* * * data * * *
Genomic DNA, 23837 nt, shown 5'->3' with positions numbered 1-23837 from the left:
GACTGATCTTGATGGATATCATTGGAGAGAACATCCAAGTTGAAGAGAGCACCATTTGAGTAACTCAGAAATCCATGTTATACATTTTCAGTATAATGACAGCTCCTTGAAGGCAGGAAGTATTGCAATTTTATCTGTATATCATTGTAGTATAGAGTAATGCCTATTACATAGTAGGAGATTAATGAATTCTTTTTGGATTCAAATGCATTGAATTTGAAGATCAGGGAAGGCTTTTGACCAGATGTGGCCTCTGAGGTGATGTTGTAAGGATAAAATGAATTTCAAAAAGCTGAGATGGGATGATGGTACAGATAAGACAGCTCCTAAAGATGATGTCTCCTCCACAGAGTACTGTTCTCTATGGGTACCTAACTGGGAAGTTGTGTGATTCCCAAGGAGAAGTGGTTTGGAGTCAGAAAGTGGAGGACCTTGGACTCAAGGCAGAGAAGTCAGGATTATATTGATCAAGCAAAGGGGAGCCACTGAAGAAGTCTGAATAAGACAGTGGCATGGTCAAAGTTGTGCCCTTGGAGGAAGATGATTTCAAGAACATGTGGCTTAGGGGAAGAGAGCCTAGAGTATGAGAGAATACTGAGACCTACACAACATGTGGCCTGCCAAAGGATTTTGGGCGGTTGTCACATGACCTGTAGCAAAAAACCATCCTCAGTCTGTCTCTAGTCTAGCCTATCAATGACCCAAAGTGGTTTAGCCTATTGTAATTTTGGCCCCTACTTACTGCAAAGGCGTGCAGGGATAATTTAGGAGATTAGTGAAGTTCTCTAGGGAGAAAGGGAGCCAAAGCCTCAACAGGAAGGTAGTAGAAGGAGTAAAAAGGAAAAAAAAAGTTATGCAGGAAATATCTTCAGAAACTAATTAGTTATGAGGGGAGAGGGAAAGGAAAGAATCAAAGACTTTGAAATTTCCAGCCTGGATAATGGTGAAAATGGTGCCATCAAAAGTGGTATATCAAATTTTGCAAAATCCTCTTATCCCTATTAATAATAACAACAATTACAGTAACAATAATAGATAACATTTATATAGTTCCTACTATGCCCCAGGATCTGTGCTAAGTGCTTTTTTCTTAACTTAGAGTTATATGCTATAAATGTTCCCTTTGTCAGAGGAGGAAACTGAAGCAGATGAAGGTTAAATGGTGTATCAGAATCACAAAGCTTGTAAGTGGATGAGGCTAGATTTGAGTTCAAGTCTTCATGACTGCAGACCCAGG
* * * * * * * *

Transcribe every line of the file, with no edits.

Genomic DNA, 23837 nt, shown 5'->3' with positions numbered 1-23837 from the left:
GACTGATCTTGATGGATATCATTGGAGAGAACATCCAAGTTGAAGAGAGCACCATTTGAGTAACTCAGAAATCCATGTTATACATTTTCAGTATAATGACAGCTCCTTGAAGGCAGGAAGTATTGCAATTTTATCTGTATATCATTGTAGTATAGAGTAATGCCTATTACATAGTAGGAGATTAATGAATTCTTTTTGGATTCAAATGCATTGAATTTGAAGATCAGGGAAGGCTTTTGACCAGATGTGGCCTCTGAGGTGATGTTGTAAGGATAAAATGAATTTCAAAAAGCTGAGATGGGATGATGGTACAGATAAGACAGCTCCTAAAGATGATGTCTCCTCCACAGAGTACTGTTCTCTATGGGTACCTAACTGGGAAGTTGTGTGATTCCCAAGGAGAAGTGGTTTGGAGTCAGAAAGTGGAGGACCTTGGACTCAAGGCAGAGAAGTCAGGATTATATTGATCAAGCAAAGGGGAGCCACTGAAGAAGTCTGAATAAGACAGTGGCATGGTCAAAGTTGTGCCCTTGGAGGAAGATGATTTCAAGAACATGTGGCTTAGGGGAAGAGAGCCTAGAGTATGAGAGAATACTGAGACCTACACAACATGTGGCCTGCCAAAGGATTTTGGGCGGTTGTCACATGACCTGTAGCAAAAAACCATCCTCAGTCTGTCTCTAGTCTAGCCTATCAATGACCCAAAGTGGTTTAGCCTATTGTAATTTTGGCCCCTACTTACTGCAAAGGCGTGCAGGGATAATTTAGGAGATTAGTGAAGTTCTCTAGGGAGAAAGGGAGCCAAAGCCTCAACAGGAAGGTAGTAGAAGGAGTAAAAAGGAAAAAAAAAGTTATGCAGGAAATATCTTCAGAAACTAATTAGTTATGAGGGGAGAGGGAAAGGAAAGAATCAAAGACTTTGAAATTTCCAGCCTGGATAATGGTGAAAATGGTGCCATCAAAAGTGGTATATCAAATTTTGCAAAATCCTCTTATCCCTATTAATAATAACAACAATTACAGTAACAATAATAGATAACATTTATATAGTTCCTACTATGCCCCAGGATCTGTGCTAAGTGCTTTTTTCTTAACTTAGAGTTATATGCTATAAATGTTCCCTTTGTCAGAGGAGGAAACTGAAGCAGATGAAGGTTAAATGGTGTATCAGAATCACAAAGCTTGTAAGTGGATGAGGCTAGATTTGAGTTCAAGTCTTCATGACTGCAGACCCAGG